This year’s first big pullback in the global markets came in March, when the U.S. administration announced tariffs on key trade partners. The objective of these tariffs is to reduce the trade deficit. Many economists and market participants worry about the friction that tariffs cause in global trade and the hindrance to economic growth from an all-out trade war. Encouragingly, over the course of the year, the U.S. administration achieved breakthroughs and reached a revised trade agreement with Mexico and Canada, two of its largest trading partners. Last week’s market declines came as concerns surfaced over the ability of the U.S. and China to reach an agreement during a 90-day trade truce that was determined at the G-20 summit. During this 90-day period, both parties have agreed not to impose additional tariffs and will work toward negotiating an agreement on trade.
The Fed and Yield Curve Inversion
Another fear that has been plaguing the U.S. market is the possibility of a yield curve inversion. A yield curve inversion occurs when short-term bond yields are higher than long-term bond yields. Why is this considered a bad omen? Many investors often interpret an inversion as a sign that companies don’t have enough confidence in their long-term prospects to borrow money and invest in their future growth, which is a signal that the economy is going to slow down or contract.
A yield curve inversion can also happen if the Federal Reserve “overshoots” and raises rates too quickly (or by too much) to slow down the economy, while yields at the longer end of the curve don’t go up by as much.
The 2-year to 10-year Treasury yield curve has not inverted (even though it has flattened considerably); if it does invert, a recession is not a certainty. The Federal Reserve is watching all signals closely and has cautiously raised rates over the past few years. But recessions do happen as a normal part of economic cycles and, while we can’t say when the next one will occur, we do know the U.S. economy has always recovered from recessions and market returns can become positive even before a recession officially ends.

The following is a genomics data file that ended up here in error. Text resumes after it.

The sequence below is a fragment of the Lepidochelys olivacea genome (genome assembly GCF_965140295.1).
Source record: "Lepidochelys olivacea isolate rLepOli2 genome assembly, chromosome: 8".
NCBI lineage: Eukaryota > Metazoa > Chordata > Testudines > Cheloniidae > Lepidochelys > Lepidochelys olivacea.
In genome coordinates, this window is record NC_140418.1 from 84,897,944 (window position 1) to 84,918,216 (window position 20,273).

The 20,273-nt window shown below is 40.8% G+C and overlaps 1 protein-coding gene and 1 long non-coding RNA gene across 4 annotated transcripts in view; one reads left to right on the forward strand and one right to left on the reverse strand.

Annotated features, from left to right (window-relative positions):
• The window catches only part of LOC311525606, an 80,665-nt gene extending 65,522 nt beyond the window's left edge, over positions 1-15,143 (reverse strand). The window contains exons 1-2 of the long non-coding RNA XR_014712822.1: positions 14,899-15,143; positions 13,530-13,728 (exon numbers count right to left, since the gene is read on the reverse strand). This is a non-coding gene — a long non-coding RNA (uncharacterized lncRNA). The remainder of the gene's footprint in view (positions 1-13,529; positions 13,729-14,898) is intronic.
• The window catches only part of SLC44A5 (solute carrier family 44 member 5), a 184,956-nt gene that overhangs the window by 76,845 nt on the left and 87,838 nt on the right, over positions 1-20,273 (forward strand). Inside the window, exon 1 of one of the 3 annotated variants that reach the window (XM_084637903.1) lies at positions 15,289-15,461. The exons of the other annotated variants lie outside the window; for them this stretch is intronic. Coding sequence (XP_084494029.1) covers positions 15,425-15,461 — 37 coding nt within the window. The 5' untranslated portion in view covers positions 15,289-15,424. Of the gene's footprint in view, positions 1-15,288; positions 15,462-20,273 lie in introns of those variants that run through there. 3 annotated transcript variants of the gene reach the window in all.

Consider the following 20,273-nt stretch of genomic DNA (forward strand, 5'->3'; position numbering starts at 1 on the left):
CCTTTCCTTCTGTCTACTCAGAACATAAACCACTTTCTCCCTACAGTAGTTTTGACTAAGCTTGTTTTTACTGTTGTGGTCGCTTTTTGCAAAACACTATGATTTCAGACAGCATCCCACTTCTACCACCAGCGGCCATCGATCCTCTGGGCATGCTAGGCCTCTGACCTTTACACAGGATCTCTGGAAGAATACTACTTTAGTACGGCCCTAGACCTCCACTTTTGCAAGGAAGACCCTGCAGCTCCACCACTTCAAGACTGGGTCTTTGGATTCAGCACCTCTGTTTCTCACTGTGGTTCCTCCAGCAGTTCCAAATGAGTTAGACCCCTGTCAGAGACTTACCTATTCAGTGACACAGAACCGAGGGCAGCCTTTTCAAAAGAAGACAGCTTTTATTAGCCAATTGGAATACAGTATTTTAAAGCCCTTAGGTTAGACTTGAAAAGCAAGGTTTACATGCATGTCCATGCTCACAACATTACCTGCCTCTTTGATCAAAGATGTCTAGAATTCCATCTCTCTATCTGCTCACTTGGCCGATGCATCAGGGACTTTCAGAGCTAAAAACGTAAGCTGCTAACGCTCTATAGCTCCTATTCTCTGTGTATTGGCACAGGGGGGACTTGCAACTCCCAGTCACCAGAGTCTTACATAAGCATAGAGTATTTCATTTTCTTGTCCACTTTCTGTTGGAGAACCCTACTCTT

What About Bond Returns?
In a period of lackluster equity returns, most investors rely on the bond portion of their portfolio for stability. As the Fed has raised rates over the past few years, the short end of the yield curve has felt most of the impact; however, intermediate-term rates have risen over the past year, resulting in negative returns within intermediate bonds. Bond yields and prices move in opposite directions — i.e., as rates go up, prices go down. Despite the short-term pain experienced in bonds — as bond prices decline in a rising-rate environment — the silver lining is that you are reinvesting at higher rates so, going forward, the expected returns to fixed income should be higher.